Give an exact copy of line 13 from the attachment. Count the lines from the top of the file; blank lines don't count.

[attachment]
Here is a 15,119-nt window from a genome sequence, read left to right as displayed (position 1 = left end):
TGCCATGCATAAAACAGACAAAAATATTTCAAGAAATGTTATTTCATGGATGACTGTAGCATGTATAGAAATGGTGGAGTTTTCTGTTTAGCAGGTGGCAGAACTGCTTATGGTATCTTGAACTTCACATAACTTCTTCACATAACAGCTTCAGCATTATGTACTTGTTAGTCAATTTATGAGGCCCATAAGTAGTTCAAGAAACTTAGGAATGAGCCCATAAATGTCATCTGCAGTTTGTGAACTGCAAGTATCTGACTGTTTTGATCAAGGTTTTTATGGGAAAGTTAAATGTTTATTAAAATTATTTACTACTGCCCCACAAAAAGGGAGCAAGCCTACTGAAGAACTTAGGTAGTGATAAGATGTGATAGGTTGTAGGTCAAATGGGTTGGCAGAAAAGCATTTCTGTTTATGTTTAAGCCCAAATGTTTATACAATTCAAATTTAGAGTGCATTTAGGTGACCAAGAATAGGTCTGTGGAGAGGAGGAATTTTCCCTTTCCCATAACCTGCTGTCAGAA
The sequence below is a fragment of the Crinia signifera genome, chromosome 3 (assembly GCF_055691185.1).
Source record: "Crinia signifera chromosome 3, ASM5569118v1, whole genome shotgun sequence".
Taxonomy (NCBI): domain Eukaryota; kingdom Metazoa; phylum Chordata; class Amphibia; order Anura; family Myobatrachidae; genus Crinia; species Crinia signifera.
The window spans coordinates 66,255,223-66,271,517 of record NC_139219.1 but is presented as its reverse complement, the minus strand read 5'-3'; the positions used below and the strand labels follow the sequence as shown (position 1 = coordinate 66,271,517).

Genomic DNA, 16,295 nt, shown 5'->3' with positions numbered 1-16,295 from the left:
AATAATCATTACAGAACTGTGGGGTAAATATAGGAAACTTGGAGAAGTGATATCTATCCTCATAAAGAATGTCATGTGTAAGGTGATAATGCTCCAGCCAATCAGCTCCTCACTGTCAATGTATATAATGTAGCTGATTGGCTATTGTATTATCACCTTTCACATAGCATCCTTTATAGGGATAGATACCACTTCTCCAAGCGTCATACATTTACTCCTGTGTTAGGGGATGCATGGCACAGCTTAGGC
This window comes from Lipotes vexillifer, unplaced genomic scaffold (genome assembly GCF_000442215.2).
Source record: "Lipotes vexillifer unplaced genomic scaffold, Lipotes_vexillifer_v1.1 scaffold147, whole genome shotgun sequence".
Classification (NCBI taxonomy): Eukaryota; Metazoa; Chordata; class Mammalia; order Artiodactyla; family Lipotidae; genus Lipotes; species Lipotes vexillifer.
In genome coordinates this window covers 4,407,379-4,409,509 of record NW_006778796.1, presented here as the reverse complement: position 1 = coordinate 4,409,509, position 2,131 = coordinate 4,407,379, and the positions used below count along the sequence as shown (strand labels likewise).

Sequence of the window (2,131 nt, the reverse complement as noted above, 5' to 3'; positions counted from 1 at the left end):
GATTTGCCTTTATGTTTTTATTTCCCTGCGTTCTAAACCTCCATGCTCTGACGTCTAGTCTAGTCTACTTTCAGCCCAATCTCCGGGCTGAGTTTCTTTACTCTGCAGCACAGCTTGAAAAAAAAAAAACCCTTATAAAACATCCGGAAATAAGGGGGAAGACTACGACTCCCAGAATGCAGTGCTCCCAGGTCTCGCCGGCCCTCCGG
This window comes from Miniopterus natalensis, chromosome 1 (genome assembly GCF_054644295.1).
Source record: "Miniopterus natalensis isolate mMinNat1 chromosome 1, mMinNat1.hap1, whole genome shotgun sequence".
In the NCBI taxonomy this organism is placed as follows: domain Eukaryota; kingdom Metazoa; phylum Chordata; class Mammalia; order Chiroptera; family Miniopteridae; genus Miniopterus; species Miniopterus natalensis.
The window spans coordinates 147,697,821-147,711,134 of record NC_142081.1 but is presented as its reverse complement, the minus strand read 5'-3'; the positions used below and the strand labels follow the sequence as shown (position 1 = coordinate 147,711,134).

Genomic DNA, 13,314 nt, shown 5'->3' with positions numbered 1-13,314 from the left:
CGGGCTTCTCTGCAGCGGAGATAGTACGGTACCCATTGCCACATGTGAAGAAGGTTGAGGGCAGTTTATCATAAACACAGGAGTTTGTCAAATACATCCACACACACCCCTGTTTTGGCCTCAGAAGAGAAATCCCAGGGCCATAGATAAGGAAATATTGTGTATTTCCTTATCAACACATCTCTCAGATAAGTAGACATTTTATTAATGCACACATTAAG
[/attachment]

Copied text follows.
Sequence of the window (2,131 nt, the reverse complement as noted above, 5' to 3'; positions counted from 1 at the left end):